Open main menu

Henry Hamilton Fyfe (29 September 1869 – 15 June 1951) was a British journalist and writer who was editor of both the newspapers the Daily Mirror and the Daily Herald.

Hamilton Fyfe
Hamilton Fyfe.jpg
Born(1869-06-10)10 June 1869
London, England
Died15 July 1951(1951-07-15) (aged 82)
Eastbourne, East Sussex, England
OccupationJournalist and editor
Spouse(s)Eleanor Kelly
RelativesWilliam Hamilton Fyfe (brother)


Born in London, and educated at Fettes College, Edinburgh, Fyfe was the son of James Hamilton Fyfe, a barrister and journalist, and his wife Mary. He joined the staff of The Times at the age of seventeen, where he worked as a reporter and reviewer before becoming secretary to the editor, George Earle Buckle. In 1902, he was named editor of the Morning Advertiser, the trade publication of the Licensed Victuallers' Association. Though his attempts to improve the paper soon brought him into conflict with the paper's owners, the disputes attracted the attention of the press tycoon Alfred Harmsworth, who offered Fyfe the opportunity to transform the struggling Daily Mirror the next year. Fyfe accepted Harmsworth's offer, and converted the paper from a publication catering for women readers into a popular newspaper by the use of photojournalism.[1]

Hamilton Fyfe in uniform during World War I

In 1907, Fyfe ended his editorship of the Daily Mirror to become a reporter for another Harmsworth publication, the Daily Mail. He gained considerable renown during this period, initially by covering aviation feats such as Louis Blériot's successful crossing of the English Channel. He also covered Venustiano Carranza's overthrow of the Huerta regime in Mexico as well as the growing tension in Ulster in 1914. At the start of World War I he was sent to France, where he scored further success early on with his reports of the Great Retreat from Mons. During the war, he filed reports from Russia, Spain, Portugal, and Italy, before aiding Harmsworth (by now Lord Northcliffe) in his propaganda efforts for the British government.[1]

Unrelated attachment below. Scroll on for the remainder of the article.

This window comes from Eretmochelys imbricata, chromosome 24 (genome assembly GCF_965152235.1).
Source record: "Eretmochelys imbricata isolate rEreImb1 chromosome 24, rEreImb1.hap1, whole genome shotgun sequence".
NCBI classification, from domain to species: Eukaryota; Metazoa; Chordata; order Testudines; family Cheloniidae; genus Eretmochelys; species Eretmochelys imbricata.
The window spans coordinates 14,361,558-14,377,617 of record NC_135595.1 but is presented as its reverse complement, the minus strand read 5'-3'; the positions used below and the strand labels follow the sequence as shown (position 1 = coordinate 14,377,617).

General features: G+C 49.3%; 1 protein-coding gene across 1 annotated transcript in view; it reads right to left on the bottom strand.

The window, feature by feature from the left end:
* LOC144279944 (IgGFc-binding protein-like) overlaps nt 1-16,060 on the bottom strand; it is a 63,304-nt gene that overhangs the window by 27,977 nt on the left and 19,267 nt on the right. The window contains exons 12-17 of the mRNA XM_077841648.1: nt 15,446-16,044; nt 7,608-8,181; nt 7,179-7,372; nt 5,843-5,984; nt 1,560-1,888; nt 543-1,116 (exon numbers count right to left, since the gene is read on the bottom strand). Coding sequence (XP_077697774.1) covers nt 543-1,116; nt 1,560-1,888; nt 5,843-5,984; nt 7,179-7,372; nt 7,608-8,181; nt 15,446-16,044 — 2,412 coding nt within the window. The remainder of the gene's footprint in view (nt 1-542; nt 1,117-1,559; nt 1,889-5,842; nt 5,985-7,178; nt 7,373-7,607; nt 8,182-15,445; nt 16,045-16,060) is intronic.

Fyfe's 1920 play The Kingdom, The Power and The Glory provoked controversy because of its criticisms of monarchy.[2]

A political leftist, Fyfe nonetheless liked the conservative Northcliffe and enjoyed a good relationship with him until the latter's mental deterioration after the war. After Northcliffe's death in 1922, Fyfe agreed to edit the Daily Herald. During his tenure there, he succeeded in nearly quadrupling the paper's circulation but disputed with the editorial board, which was dominated by members of the Trades Union Congress. In 1926, he quit the editorship to accept a job as a reporter with the Daily Chronicle, working there until the newspaper's merger with the Daily News four years later. During this period, he campaigned unsuccessfully for Parliament as a Labour Party candidate, firstly for Sevenoaks in the general election of 1929 and then for Yeovil in 1931.[1] Fyfe's 1940 book The Illusion of National Character was a critique of nationalism published by the Thinker's Library.[3]

After he quit the Daily Chronicle, Fyfe concentrated on his independent writing. His success as a playwright dated to 1909 with the first performance of A Modern Aspasia; he also wrote a number of biographies of writers and journalists culminating in his own memoirs, Sixty Years of Fleet Street, which was published two years before his death at a nursing home in Sussex.[1]


  1. ^ a b c d H. B. Grimsditch, rev. A. J. A. Morris, "Fyfe, Henry Hamilton", in The Oxford Dictionary of National Biography, H.C.G. Matthew and Brian Harrison, eds. (Oxford: Oxford University Press, 2004), vol. 21, pp.222-3.
  2. ^ Steve Nicholson, The Censorship of British Drama, 1900-1968 University of Exeter Press, 2003 ISBN 0859896382, (p. 243).
  3. ^ "Nationalism and World Peace" (Review of The Illusion of National Character, The Age, 28 June 1947, (p.4).

External linksEdit

Media offices
Preceded by
F. G. Doney
Editor of the Morning Advertiser
Succeeded by
G. W. Talbot
Preceded by
Mary Howarth
Editor of the Daily Mirror
Succeeded by
Alexander Kenealy
Preceded by
William Patrick Ryan
Editor of the Daily Herald
Succeeded by
William Mellor